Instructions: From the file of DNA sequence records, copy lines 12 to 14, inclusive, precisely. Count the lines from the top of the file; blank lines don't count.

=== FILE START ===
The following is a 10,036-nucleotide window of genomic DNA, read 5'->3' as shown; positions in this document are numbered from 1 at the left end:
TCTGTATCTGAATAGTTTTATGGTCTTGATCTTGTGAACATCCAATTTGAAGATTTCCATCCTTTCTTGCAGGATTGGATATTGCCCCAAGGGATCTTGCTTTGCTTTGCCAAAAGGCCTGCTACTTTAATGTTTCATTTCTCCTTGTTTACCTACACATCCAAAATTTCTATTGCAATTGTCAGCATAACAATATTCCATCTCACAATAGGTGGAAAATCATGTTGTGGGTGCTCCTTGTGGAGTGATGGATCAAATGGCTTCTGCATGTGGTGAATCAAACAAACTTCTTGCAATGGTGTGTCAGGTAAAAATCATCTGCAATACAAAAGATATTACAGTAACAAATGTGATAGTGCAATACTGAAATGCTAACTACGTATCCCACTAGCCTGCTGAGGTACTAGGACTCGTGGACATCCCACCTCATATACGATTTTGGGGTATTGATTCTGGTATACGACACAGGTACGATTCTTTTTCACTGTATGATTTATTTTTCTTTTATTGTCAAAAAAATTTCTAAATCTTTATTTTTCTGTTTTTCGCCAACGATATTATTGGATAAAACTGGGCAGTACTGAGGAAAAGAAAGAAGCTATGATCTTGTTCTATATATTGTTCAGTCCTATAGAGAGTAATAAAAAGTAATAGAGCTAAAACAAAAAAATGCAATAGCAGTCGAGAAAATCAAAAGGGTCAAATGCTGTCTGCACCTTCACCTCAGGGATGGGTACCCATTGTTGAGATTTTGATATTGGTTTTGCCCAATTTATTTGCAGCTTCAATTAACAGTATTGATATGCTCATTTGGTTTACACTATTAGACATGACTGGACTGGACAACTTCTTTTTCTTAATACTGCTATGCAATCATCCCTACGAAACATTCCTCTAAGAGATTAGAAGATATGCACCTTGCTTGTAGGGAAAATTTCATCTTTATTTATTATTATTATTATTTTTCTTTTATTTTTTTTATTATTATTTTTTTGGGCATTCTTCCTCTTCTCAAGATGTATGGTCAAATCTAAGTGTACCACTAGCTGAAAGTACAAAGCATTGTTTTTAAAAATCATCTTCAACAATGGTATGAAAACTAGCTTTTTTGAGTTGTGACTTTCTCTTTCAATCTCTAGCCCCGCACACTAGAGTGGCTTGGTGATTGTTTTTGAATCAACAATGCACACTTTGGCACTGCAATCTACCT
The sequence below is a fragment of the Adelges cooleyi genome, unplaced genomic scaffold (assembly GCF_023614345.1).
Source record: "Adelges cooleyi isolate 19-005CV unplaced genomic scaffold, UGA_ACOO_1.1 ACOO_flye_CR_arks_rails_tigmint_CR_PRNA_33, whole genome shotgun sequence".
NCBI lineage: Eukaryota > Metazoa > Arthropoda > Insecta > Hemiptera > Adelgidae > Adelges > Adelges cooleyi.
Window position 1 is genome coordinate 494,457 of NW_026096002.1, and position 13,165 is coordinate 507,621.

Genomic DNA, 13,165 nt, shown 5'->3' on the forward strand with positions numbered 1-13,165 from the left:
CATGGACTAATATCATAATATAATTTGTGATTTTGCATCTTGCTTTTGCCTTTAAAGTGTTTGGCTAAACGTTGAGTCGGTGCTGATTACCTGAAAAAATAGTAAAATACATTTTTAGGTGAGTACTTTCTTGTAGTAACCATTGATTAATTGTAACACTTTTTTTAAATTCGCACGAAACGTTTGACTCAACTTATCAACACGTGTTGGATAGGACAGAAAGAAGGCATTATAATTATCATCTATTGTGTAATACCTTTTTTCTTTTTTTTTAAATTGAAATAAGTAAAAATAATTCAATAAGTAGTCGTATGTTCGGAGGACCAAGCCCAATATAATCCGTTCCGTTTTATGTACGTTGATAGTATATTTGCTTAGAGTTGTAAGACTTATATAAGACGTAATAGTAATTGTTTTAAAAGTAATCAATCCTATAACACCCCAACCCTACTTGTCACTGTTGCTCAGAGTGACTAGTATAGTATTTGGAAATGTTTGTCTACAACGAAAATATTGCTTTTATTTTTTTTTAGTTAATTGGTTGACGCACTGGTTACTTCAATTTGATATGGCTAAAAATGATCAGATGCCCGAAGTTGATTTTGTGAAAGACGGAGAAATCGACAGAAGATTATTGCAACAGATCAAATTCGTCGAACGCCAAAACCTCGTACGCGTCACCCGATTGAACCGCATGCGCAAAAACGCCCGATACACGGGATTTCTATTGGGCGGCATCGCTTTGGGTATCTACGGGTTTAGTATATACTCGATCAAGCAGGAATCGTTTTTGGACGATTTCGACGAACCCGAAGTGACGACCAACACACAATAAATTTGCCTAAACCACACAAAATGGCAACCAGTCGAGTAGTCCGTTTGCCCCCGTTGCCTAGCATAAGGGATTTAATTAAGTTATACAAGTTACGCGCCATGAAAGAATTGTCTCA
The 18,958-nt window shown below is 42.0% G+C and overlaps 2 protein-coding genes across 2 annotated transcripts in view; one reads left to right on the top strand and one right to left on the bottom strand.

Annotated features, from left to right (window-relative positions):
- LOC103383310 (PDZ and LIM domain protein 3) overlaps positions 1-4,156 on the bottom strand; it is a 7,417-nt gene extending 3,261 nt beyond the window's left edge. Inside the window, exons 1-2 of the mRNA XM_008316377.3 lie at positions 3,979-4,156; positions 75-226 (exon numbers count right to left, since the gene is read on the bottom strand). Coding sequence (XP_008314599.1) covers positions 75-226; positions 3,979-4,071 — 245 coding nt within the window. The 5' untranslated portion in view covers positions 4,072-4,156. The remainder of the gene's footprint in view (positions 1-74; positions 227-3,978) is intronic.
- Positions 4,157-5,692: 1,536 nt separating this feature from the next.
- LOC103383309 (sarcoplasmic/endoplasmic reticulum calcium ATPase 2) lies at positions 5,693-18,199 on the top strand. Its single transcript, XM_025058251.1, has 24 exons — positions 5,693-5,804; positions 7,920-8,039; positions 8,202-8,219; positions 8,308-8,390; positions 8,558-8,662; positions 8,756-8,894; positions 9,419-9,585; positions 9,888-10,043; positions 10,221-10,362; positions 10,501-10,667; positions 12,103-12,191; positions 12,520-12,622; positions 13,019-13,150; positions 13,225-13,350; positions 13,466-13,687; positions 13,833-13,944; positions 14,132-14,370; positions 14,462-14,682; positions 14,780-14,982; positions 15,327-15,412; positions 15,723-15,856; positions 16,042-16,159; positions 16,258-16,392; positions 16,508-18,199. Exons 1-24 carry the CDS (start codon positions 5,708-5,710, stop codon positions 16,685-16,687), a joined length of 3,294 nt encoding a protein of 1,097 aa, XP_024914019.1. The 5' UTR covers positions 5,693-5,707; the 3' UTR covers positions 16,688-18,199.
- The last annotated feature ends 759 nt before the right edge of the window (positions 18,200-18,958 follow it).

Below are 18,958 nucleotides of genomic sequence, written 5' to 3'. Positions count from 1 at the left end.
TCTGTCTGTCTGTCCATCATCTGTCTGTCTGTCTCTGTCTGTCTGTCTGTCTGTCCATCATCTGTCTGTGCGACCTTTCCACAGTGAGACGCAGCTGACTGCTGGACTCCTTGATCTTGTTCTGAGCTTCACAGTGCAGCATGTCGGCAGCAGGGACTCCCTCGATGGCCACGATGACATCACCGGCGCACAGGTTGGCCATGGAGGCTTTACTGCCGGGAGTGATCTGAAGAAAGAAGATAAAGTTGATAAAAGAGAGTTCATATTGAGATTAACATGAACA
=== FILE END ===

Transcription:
- Positions 4,157-5,692: 1,536 nt separating this feature from the next.
- LOC103383309 (sarcoplasmic/endoplasmic reticulum calcium ATPase 2) lies at positions 5,693-18,199 on the top strand. Its single transcript, XM_025058251.1, has 24 exons — positions 5,693-5,804; positions 7,920-8,039; positions 8,202-8,219; positions 8,308-8,390; positions 8,558-8,662; positions 8,756-8,894; positions 9,419-9,585; positions 9,888-10,043; positions 10,221-10,362; positions 10,501-10,667; positions 12,103-12,191; positions 12,520-12,622; positions 13,019-13,150; positions 13,225-13,350; positions 13,466-13,687; positions 13,833-13,944; positions 14,132-14,370; positions 14,462-14,682; positions 14,780-14,982; positions 15,327-15,412; positions 15,723-15,856; positions 16,042-16,159; positions 16,258-16,392; positions 16,508-18,199. Exons 1-24 carry the CDS (start codon positions 5,708-5,710, stop codon positions 16,685-16,687), a joined length of 3,294 nt encoding a protein of 1,097 aa, XP_024914019.1. The 5' UTR covers positions 5,693-5,707; the 3' UTR covers positions 16,688-18,199.
- The last annotated feature ends 759 nt before the right edge of the window (positions 18,200-18,958 follow it).